The duality that defines Agnés Varda’s Cléo from 5 to 7 is present from, quite literally, its opening frames: a title sequence in which our protagonist goes for a tarot card reading, and the writer/director both lays out the themes that will consume her interest for the next 90 minutes, and sets a style of winking playfulness that would seem to run counter to the serious subject matter. Varda slaps credits over the face-down cards, keeps the faces of her characters hidden for several minutes, and cheerfully intermingles color and black-and-white photography; she’s having a demonstrably good time, as so many French filmmakers of her era did. But the client is having her cards read because she fears she has a serious illness, and after she leaves, the reader whispers to her husband, “The cards spell death, I saw cancer. She’s doomed.”
So Cléo from 5 to 7 – one of the centerpieces of Criterion’s new comprehensive Varda box set, and currently streaming on the Criterion Channel and HBO Max– sets for itself the seemingly impossible goal of being a lighthearted examination of certain death. Even more impossibly, it succeeds.
“I’ll know for sure this evening,” explains Cléo Victoire (Corinne Marchand), a modestly successful young singer, who worries that her stomach pains are a symptom of something more serious. “This evening” she’ll get her test results back, confirming either a case of cancer or a case of hypochondria, and she has some time to kill in the interim, time she’ll spend alternately fretting, commiserating, shopping, running errands, “resting,” entertaining visitors, drinking, sulking, and flirting.
Some of this time is spent in the company of Angèle, her worrying, superstitious companion – officially her maid, but also something of a personal assistant and confidante. Varda compellingly explores this complex, love/hate relationship – they both care for and exasperate each other, in roughly equal proportion, and it’s frankly not hard to sympathize with Angèle; Cléo comes off, early on at least, as something of a brat. She paints herself as at death’s door, but she does so while literally riding on an in-home swing in her swanky apartment, or lounging in her ornate bed.
“She just wants attention,” sneers Bob, one of her musical collaborators, while arriving for a visit (and rehearsal), and a moment like that – one of the few in the film in which her subject is off-screen – is telling. Varda will grant Cléo’s hunger for melodrama, while allowing that it can co-exist with the dismissals of those around her; Angèle and especially Bob discount her pain, real or imagined, because it’s easier that way. When Cléo declares, “Everyone spoils me” and “No one loves me,” she is, yes, looking for attention. She’s also not getting it otherwise.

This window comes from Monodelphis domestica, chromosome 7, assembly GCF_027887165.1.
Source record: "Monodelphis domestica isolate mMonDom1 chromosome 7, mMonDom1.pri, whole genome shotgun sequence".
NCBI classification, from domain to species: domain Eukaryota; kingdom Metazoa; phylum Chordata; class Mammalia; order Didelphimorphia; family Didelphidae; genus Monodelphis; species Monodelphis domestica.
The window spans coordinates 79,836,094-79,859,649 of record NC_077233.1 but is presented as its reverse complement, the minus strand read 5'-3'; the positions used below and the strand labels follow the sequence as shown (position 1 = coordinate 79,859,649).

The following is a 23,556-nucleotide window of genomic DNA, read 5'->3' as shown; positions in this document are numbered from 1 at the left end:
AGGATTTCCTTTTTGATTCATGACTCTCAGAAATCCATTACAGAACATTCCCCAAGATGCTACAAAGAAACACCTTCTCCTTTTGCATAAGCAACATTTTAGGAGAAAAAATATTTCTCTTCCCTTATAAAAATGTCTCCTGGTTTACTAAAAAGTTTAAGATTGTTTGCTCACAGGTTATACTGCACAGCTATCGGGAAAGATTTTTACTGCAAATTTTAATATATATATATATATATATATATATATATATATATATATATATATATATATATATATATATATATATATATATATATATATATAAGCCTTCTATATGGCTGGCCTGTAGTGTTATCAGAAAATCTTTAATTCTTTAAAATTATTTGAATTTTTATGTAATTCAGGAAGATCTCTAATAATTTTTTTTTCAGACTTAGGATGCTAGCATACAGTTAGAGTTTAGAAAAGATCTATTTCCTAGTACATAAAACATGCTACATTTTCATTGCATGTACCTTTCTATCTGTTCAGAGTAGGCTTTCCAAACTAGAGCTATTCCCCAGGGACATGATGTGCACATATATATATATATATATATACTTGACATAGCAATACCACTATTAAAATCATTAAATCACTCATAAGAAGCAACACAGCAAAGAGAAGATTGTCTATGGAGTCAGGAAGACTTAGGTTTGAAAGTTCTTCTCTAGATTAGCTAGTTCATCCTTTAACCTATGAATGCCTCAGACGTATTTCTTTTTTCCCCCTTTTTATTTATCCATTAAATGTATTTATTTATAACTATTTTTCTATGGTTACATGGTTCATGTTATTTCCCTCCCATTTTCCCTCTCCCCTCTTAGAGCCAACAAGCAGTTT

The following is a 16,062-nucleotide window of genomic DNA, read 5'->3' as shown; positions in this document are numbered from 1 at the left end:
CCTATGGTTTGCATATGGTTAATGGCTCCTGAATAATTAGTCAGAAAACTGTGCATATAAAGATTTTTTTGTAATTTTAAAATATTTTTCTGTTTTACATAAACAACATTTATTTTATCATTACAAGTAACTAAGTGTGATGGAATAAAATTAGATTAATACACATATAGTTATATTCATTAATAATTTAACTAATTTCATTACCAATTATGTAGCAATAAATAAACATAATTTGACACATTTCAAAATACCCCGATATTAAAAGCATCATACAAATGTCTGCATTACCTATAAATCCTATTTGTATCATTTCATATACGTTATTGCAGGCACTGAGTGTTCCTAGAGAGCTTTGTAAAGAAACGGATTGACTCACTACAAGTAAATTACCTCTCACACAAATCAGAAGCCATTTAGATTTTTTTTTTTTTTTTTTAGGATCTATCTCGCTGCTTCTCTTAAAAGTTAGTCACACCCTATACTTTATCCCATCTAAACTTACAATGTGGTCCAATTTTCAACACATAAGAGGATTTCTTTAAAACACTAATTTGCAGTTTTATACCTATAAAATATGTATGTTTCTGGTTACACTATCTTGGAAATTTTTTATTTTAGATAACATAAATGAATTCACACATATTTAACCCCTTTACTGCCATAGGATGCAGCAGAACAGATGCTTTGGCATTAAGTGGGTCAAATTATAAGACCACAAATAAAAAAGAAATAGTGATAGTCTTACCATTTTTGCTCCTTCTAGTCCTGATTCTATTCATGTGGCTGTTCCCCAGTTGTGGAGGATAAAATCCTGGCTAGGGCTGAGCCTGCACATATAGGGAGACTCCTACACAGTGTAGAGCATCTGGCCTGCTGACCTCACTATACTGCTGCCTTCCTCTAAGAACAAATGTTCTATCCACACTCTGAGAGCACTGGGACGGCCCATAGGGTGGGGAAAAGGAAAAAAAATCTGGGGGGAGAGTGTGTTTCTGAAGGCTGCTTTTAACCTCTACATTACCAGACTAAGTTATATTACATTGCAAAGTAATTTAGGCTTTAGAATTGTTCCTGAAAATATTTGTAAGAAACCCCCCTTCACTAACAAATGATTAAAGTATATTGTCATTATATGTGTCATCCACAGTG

Again, the distance between subject and style is striking; Varda’s set-up is urgent, but not her execution. Cléo’s conundrum is, quite literally, a matter of life and death, but the character (and the filmmaker) keeps engaging in little sidebars and bits of chit-chat – because everything is not at the service of a plot. The manner in which Cléo rolls with whatever Varda throws her way gives the picture a welcome, off-the-cuff quality. Yet Varda will happily deceive us with the quality as well, as in the magical moment when she slyly moves from a casual piano-side rehearsal into a full-on, full-emotion musical number, and then shifts right back again. The character is on a clock, but we can wander from it; the little timestamps that Varda inserts as on-screen text, part of her diligent “chapter” headings, become more of a check-in, a tick-tock, an occasional reminder of the news awaiting her at the end. And it doesn’t only remind the viewer; occasionally those frames seem to jolt Cléo herself.
She finally, fleetingly escapes to nature, with a freewheeling frolic through the park, an escape that turns into a bit of a Meet Cute. The film’s third act is something of a proto-Before Sunrise with a handsome stranger, a soldier on leave who’s on his own deadline, heading out shortly after Cléo gets her long-promised news. The anonymity of this encounter brings out her vulnerability, and thus, her kindness. A bit of honest human interaction changes her entire outlook; near the end of the film, she groans to him, “We have so little time,” but then, moments later, in the same tone, “We have plenty of time.” It’s all relative, you see. The meticulousness of the timestamps in the chapter headings are a fake-out, an indicator of precision and micromanagement. But some things are simply out of our control, and in the course of the day, certain events cannot help but alter our perspective.
Real life, Varda whispers, will always interrupt. Cléo’s story is never just Cléo’s story; when she’s out in public, Varda layers in snippets of nearby, overheard conversations, a gentle suggestion that this is just one of many lives playing out every day in every space, each submerged in its own drama. But her subject is Cléo, and by the conclusion of this extraordinary film, we’ve seen this woman experience fear, pain, joy, anger, and least likely of all, hope. She’s allowed that complexity. Varda’s friend and fellow French filmmaker Jean-Luc Godard, who would release his third feature the same year as this one, famously said, “The only way to criticize a movie is to make another movie.” And if that’s true, that may very well be what Varda was doing in Cléo from 5 to 7: creating the kind of fully-realized female character that her French New Wave contemporaries rarely bothered to envision.
“Cléo from 5 to 7” is now available in the Criterion Collection’s “The Complete Films of Agnés Varda” Blu-ray box set. It’s also streaming as part of the Criterion Channel’s “Directed by Agnés Varda” program, and as one of the Criterion selections on HBO Max.